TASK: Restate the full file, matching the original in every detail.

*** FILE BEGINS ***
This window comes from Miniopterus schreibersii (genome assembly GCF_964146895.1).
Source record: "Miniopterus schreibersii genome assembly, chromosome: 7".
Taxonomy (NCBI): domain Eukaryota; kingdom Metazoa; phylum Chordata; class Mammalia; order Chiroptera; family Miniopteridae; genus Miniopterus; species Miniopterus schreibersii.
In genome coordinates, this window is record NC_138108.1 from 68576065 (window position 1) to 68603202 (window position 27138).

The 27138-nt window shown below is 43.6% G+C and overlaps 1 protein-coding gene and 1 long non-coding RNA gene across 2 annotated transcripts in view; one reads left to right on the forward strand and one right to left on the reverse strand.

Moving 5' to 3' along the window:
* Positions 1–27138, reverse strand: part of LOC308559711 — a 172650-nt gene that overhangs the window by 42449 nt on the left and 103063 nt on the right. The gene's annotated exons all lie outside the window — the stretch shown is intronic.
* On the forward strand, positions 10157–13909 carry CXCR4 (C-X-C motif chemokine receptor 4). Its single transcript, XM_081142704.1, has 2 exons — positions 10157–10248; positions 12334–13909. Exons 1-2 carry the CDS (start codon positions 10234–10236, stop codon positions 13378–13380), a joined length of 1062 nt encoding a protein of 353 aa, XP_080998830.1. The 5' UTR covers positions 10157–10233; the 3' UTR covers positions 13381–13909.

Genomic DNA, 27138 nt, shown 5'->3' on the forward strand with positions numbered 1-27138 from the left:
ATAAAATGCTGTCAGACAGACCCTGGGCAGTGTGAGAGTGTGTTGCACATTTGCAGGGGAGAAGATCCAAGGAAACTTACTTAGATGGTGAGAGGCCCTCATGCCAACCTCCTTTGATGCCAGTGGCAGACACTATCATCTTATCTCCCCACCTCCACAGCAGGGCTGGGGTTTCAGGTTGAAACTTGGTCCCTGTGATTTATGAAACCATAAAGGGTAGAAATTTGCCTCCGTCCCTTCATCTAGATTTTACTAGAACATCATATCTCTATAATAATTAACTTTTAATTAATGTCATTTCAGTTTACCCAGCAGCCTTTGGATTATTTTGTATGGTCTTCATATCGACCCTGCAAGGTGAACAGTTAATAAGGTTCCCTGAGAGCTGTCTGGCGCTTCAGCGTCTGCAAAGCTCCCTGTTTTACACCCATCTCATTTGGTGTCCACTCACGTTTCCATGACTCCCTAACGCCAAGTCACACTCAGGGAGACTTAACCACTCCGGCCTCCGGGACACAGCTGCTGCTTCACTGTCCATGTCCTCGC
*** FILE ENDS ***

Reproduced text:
This window comes from Miniopterus schreibersii (genome assembly GCF_964146895.1).
Source record: "Miniopterus schreibersii genome assembly, chromosome: 7".
Taxonomy (NCBI): domain Eukaryota; kingdom Metazoa; phylum Chordata; class Mammalia; order Chiroptera; family Miniopteridae; genus Miniopterus; species Miniopterus schreibersii.
In genome coordinates, this window is record NC_138108.1 from 68576065 (window position 1) to 68603202 (window position 27138).

The 27138-nt window shown below is 43.6% G+C and overlaps 1 protein-coding gene and 1 long non-coding RNA gene across 2 annotated transcripts in view; one reads left to right on the forward strand and one right to left on the reverse strand.

Moving 5' to 3' along the window:
* Positions 1–27138, reverse strand: part of LOC308559711 — a 172650-nt gene that overhangs the window by 42449 nt on the left and 103063 nt on the right. The gene's annotated exons all lie outside the window — the stretch shown is intronic.
* On the forward strand, positions 10157–13909 carry CXCR4 (C-X-C motif chemokine receptor 4). Its single transcript, XM_081142704.1, has 2 exons — positions 10157–10248; positions 12334–13909. Exons 1-2 carry the CDS (start codon positions 10234–10236, stop codon positions 13378–13380), a joined length of 1062 nt encoding a protein of 353 aa, XP_080998830.1. The 5' UTR covers positions 10157–10233; the 3' UTR covers positions 13381–13909.

Genomic DNA, 27138 nt, shown 5'->3' on the forward strand with positions numbered 1-27138 from the left:
ATAAAATGCTGTCAGACAGACCCTGGGCAGTGTGAGAGTGTGTTGCACATTTGCAGGGGAGAAGATCCAAGGAAACTTACTTAGATGGTGAGAGGCCCTCATGCCAACCTCCTTTGATGCCAGTGGCAGACACTATCATCTTATCTCCCCACCTCCACAGCAGGGCTGGGGTTTCAGGTTGAAACTTGGTCCCTGTGATTTATGAAACCATAAAGGGTAGAAATTTGCCTCCGTCCCTTCATCTAGATTTTACTAGAACATCATATCTCTATAATAATTAACTTTTAATTAATGTCATTTCAGTTTACCCAGCAGCCTTTGGATTATTTTGTATGGTCTTCATATCGACCCTGCAAGGTGAACAGTTAATAAGGTTCCCTGAGAGCTGTCTGGCGCTTCAGCGTCTGCAAAGCTCCCTGTTTTACACCCATCTCATTTGGTGTCCACTCACGTTTCCATGACTCCCTAACGCCAAGTCACACTCAGGGAGACTTAACCACTCCGGCCTCCGGGACACAGCTGCTGCTTCACTGTCCATGTCCTCGC